This paper is part of a series of papers highlighting fields of innovation in the creative industries with political impact and how they can be supported politically. They were created in the context of the project Digitizing Creative Industries, in which five innovation projects from Europe were supported in an accelerator program with mentoring, innovation workshops and networking.
In this series, our international authors from academia, innovation practice and journalism address the opportunities and challenges of creative value creation in the Web3 space, digital gig work in the creative sector, new forms of local journalism and its importance for a balanced media landscape in Eastern Europe, recommendations for a European policy framework to support media innovation, and cross-disciplinary collaboration using the example of educational innovation with extended reality technology.
Web3 has become an exciting new ‘laboratory’ for the creative and cultural industries. Web3 describes the decentralised blockchain-enabled networks that allow documenting, validating and trading the ownership of digital assets. Within these networks, token-based ecosystems have offered highly experimental spaces for (co-)creating, sharing, owning, monetising and co-investing in digital content. The related shift from user-generated content on social media platforms (web2.0) to user-owned content on web3 networks has given rise to the concept of “ownership economy.” The concept describes the nature of web3 transactions and their wider implications for the economy, public policy and society.
Albeit not uncritically discussed by leading experts like Jesse Walden (who initially coined the term in 2019) and Li Jin, the ownership economy enabled by web3 technologies tends to be associated with values like fair remunerating of creators, improved access to receiving and producing content, democratic participation in web3 self-governance structures, and opportunities for climate action. Yet web3, non-fungible tokens (NFTs) and crypto are highly experimental spaces. The development of the ownership economy – and its potentially positive social impact – very much depends on the way it is shaped now.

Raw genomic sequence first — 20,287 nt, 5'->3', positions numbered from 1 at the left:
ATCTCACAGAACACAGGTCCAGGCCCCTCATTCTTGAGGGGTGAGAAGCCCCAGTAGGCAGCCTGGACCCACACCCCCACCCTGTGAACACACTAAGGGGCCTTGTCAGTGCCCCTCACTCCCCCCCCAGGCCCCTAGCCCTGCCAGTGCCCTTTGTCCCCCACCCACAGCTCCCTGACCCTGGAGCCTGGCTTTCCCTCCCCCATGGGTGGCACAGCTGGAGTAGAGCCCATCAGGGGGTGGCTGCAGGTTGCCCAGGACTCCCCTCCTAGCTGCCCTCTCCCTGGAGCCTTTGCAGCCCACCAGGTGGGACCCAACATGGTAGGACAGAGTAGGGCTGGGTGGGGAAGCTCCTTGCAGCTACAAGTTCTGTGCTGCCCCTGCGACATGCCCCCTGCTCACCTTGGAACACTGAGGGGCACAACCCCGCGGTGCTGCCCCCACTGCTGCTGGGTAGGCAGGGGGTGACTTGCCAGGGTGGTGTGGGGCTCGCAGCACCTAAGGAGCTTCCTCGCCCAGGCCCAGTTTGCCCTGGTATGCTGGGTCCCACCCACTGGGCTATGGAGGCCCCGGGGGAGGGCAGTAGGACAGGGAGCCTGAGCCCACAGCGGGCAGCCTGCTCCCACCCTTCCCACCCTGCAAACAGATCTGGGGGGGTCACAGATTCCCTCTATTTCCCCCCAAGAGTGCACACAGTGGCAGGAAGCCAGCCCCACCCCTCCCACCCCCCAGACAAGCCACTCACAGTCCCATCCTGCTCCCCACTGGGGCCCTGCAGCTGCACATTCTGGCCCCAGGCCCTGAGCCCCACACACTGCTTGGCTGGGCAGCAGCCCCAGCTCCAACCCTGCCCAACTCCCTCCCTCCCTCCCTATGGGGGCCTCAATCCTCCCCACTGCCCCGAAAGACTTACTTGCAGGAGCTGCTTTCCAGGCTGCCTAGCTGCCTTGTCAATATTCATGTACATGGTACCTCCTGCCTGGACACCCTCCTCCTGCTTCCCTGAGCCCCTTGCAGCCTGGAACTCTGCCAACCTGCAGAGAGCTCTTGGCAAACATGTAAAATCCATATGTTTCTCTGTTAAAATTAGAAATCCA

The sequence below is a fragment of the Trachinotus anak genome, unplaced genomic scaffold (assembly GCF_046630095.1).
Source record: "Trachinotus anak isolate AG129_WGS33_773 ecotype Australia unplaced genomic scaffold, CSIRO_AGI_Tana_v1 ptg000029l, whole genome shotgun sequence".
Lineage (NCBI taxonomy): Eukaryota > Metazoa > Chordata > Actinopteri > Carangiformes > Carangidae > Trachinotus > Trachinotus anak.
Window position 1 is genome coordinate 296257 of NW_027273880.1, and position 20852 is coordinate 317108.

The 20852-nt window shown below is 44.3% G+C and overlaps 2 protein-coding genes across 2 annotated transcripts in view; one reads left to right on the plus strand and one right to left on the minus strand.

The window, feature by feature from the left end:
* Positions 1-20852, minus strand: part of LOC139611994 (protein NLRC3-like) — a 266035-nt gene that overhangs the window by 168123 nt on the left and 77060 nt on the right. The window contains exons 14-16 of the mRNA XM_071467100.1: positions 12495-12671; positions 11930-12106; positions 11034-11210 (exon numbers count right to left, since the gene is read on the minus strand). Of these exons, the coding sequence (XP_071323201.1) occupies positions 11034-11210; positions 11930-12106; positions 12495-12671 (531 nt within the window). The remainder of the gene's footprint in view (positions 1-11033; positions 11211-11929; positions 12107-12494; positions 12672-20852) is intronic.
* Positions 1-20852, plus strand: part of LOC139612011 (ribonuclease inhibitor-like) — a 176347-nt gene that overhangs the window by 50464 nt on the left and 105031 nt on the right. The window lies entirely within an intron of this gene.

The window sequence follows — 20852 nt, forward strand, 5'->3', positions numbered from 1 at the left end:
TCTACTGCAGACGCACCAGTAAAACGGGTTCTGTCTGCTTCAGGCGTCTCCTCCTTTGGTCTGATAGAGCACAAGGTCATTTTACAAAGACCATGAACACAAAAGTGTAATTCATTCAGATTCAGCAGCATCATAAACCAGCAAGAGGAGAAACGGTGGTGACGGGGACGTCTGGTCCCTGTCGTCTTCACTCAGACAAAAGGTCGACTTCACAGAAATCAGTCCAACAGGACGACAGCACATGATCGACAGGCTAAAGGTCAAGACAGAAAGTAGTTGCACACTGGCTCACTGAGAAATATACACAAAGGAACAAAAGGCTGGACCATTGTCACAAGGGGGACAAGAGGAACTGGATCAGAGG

The present paper details current web3 and ownership economy initiatives in the cultural and creative industries. The paper formulates recommendations on how policy-makers and funding bodies can play an active role in shaping the emerging ownership economy in Germany and the EU – and in making web3 live up to its potential of contributing to a fairer, democratic, inclusive, and sustainable digital space.
By Anna Schoon & Maximilian Gutsche
Anna Schoon is a writer, editor and researcher. In her work, she strives to explore and enable dialogue across disciplines, topic areas and stakeholders by combining her interdisciplinary background in culture, politics and economics with a passion and professional experience in social and environmental sustainability.
Max Gutsche is co-founder of futurebrains, core contributor at twire DAO and a Tokenomics Consultant at Brightnode. Max particularly loves the innovation space at the intersection of web3 and the platform economy. He is passionate about remote working, collaboration and creating the tools for a decentralised, user-owned economy.